Philippe Bordes is a renowned international art historian, specialised in the art of the Revolution and Empire periods, in particular the work of the French painter Jacques-Louis David. He has published a number of reference works; in 2005 he published the exhibition catalogue 'Jacques-Louis David : Empire to Exile', organised by the J.Paul Getty Museum in Los Angeles and the Clark Art Institute in Williamstown. In 2010 he wrote the essay 'Representing the Revolution'.
He was born to a French family, Cevenole by his mother, and emigrated to the United States when he was very young. Philippe Bordes earned his BA degree at Stanford University in 1970, his MA at the Courtauld Institute of Art in 1972, the year when he returned to France, and his PhD at the Paris IV-Sorbonne University in 1983
In 1981, when he was History of Art assistant at Paul Valéry University in Montpellier, teaching 19th and 20th century art, Philippe Bordes began his research into the collection of Alfred Bruyas and on the work of Alexandre Cabanel. François Saint-Pierre, the artist's great grandnephew, gave him access to numerous previously unseen documents, known as the 'Saint-Pierre Archives.' It included some 120 letters and Philippe Bordes gathered an important body of documents about Cabanel: transcriptions and photocopies of the letters and accounts. He was familiar with the Musée Fabre since his MA thesis on François-Xavier Fabre, written in London, and through his work at Paul Valéry University. He was research curator of the exhibition 'Courbet in Montpellier' in 1985 which highlighted the wealth of the Bruyas collection.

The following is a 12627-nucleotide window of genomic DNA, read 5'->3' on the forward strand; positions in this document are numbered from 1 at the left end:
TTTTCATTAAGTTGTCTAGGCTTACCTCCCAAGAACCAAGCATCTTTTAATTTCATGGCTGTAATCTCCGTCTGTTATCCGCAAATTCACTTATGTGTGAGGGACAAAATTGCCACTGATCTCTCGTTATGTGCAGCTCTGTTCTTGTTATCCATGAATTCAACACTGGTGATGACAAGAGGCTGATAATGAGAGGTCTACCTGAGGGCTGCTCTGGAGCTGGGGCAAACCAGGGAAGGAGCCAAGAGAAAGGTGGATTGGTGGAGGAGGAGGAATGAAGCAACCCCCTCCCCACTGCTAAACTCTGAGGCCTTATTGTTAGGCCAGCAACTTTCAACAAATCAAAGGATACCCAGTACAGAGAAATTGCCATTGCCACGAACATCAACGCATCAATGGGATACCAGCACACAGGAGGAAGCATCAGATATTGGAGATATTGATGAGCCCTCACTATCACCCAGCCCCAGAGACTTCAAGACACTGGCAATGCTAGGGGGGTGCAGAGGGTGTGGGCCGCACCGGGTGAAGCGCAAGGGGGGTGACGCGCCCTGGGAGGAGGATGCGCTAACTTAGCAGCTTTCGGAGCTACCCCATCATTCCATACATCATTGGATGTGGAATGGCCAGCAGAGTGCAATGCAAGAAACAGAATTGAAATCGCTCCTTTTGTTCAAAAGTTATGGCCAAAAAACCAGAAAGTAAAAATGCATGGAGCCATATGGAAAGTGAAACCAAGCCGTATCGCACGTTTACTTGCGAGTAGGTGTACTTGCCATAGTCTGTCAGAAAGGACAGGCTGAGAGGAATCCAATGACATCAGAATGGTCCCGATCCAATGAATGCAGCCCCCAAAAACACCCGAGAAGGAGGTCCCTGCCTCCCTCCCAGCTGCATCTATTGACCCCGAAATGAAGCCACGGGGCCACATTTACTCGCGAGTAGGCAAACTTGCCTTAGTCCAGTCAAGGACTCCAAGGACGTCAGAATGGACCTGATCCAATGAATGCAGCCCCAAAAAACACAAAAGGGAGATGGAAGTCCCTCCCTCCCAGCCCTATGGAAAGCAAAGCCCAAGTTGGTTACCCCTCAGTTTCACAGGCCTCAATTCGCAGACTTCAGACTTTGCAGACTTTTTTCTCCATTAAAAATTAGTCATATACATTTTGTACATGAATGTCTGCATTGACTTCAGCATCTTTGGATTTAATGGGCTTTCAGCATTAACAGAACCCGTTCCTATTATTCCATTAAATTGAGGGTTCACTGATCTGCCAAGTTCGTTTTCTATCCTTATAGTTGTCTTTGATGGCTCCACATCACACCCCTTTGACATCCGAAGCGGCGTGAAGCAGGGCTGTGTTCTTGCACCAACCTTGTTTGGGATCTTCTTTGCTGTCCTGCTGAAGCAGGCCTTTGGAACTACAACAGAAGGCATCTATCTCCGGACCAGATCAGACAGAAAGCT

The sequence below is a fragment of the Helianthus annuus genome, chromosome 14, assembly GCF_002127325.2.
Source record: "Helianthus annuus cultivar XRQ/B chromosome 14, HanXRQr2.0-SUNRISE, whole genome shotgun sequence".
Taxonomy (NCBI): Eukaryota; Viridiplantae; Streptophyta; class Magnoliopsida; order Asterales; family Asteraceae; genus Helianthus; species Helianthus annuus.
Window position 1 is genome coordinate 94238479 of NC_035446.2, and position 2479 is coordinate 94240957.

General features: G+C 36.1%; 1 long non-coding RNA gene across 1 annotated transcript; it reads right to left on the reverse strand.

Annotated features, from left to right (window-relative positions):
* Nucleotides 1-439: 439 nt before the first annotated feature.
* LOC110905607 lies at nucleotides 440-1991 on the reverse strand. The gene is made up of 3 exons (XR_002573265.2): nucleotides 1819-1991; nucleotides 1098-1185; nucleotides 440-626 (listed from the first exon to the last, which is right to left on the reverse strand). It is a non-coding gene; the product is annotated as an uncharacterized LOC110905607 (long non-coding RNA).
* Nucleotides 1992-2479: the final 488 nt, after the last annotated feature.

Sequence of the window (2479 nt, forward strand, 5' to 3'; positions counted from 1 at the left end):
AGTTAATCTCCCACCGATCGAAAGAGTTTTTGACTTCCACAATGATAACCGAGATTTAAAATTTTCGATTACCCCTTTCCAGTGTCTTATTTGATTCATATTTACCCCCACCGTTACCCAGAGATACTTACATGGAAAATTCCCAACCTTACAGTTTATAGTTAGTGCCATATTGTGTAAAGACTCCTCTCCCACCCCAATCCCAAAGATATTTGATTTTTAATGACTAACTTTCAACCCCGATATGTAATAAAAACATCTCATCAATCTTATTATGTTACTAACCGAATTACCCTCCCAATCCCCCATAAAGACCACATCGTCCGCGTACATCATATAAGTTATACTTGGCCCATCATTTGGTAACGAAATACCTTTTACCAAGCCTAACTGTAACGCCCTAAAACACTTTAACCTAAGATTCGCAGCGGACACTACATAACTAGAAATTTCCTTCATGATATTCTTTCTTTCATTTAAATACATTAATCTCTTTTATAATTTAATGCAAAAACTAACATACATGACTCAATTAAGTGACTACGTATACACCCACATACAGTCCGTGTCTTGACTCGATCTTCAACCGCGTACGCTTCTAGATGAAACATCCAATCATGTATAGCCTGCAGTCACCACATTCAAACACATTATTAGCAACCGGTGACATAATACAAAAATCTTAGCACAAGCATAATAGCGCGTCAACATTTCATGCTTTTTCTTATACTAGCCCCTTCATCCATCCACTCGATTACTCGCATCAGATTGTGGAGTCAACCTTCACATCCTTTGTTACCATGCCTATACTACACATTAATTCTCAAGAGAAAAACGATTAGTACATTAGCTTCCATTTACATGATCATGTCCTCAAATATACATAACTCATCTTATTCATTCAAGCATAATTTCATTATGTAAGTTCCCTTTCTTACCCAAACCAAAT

Philippe Bordes had to end his research into Cabanel in1984 when he was nominated the first director of the Musée de la Revolution Française in Vizille, near Grenoble; a post which he held until 1996. After a period teaching at Paris X – Nanterre University, from 2001 he was Professor of History of Modern Art at Lyon 2 University. In 2007, following a year abroad, he was named Head of the Research and Study department in the National Institute of the History of Art in Paris. In Autumn 2010 he returned to teaching in Lyon in order to develop joint projects on Renaissance Arts in Lyon and on portraiture.